The more we play Battlefield 2, the more familiar it seems. We had another chance to try our hand at the big-budget sequel on a recent visit to EA's Chertsey studios, and we're now even more convinced that Battlefield 2 is in fact Battlefield: Desert Combat with better graphics. If you're a fan of the popular Gulf War mod, this is great news; and if you've never played it before, you're in for a real treat. EA certainly has experience with big-license games, and although this isn't FIFA, the kits have certainly been updated to match the latest fixtures in the Middle East.
While it's too early to say whether Battlefield 2 might be too similar to previous games, the core gameplay of Battlefield 2 is identical to that of Battlefield 1942 and Desert Combat (BF: Vietnam being something of a tangent). Even new features such as the Commander mode, where one player from each team can view the battle from an overhead RTS perspective, don't fundamentally change the game.
Indeed, we've had a good crack at the Commander mode, and you're actually quite limited in how you can affect the battle. Sure, you can launch the occasional artillery round, but your most effective power is to issue orders to squad leaders. Knowing how cooperative online gamers tend to be, we can't help but think this is a feature only clan gamers will truly make the most of.
On the other hand though, there is one major difference: Battlefield 2 looks stunning. The custom graphics engine brings the game up to similar levels of detail as you see in offline shooters, which is extraordinary in a game of such scope. The new physics engine also makes for a far more interactive environment, though it does have to be a bit selective. Too many loose physics objects would bring your server to a standstill, while too many destructible items would allow players to lay waste to the carefully crafted levels. As it is, you can shoot through walls and blow up bridges, which is good enough for me.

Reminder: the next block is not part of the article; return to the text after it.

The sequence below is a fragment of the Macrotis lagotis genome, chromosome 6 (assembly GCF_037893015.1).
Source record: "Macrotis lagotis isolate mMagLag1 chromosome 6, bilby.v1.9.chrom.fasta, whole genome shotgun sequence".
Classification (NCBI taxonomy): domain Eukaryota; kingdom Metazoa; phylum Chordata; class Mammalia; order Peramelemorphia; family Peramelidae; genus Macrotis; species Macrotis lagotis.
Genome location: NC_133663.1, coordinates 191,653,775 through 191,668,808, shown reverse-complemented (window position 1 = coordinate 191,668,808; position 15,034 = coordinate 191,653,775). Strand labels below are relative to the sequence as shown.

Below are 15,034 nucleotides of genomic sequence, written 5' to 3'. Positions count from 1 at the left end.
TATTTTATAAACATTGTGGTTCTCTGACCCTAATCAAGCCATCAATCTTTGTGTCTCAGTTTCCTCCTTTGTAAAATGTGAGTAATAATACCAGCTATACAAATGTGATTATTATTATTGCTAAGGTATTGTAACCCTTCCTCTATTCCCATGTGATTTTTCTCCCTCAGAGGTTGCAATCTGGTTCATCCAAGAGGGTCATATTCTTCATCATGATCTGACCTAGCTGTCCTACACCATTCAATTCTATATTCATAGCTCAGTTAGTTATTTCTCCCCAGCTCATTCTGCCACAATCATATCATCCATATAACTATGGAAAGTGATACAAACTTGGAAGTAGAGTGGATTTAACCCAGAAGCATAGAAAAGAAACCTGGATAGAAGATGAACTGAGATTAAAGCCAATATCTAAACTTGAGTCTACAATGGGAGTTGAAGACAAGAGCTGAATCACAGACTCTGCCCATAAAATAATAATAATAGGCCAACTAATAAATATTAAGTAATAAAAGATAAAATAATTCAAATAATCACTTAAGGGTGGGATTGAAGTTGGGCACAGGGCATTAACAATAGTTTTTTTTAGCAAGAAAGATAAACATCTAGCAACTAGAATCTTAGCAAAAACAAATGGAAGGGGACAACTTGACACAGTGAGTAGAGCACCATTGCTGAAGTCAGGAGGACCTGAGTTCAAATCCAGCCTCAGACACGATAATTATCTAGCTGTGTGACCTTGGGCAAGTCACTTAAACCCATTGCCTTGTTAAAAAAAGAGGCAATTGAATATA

Spanners At The Ready
On top of this, the gameplay has been tweaked in a million places, tightening
up and balancing something that was already superb. So, you've got two new combat kits (spec ops and support), advanced weaponry such as heat-seeking missiles, a new sprint function and a new medal and rankings system.
What's more, a huge amount of effort has been put into encouraging teamplay and tactics, with a squad system, the aforementioned commander role and a small set of command options.
We were dubious at first as to the appeal of such a formal command structure, but after extended play, we're now totally convinced. For one, the fact that you can select your squad leader as a respawn point is a stroke of genius, and means that lone wolf players are at a serious disadvantage. On top of this, the communication functions in the game are excellent. Not only is voiceover IP built right into the engine, but the context-sensitive 'commo rose' - a radial pop-up command menu similar to Raven Shield - is set to improve team cooperation hugely.
But perhaps the biggest difference between Battlefield 2 and its predecessors lies in the new game environments. There are 12 of them in total, with three variations of each depending upon server settings - every map can shrink and grow to accommodate 16, 32 or 64 players. In previous incarnations, all the maps were pretty much of a kind. In 1942 they were mostly open, sparsely-treed affairs; in Vietnam they were typically dense jungle or swampland. Buildings were sparingly placed, with urban combat mostly avoided.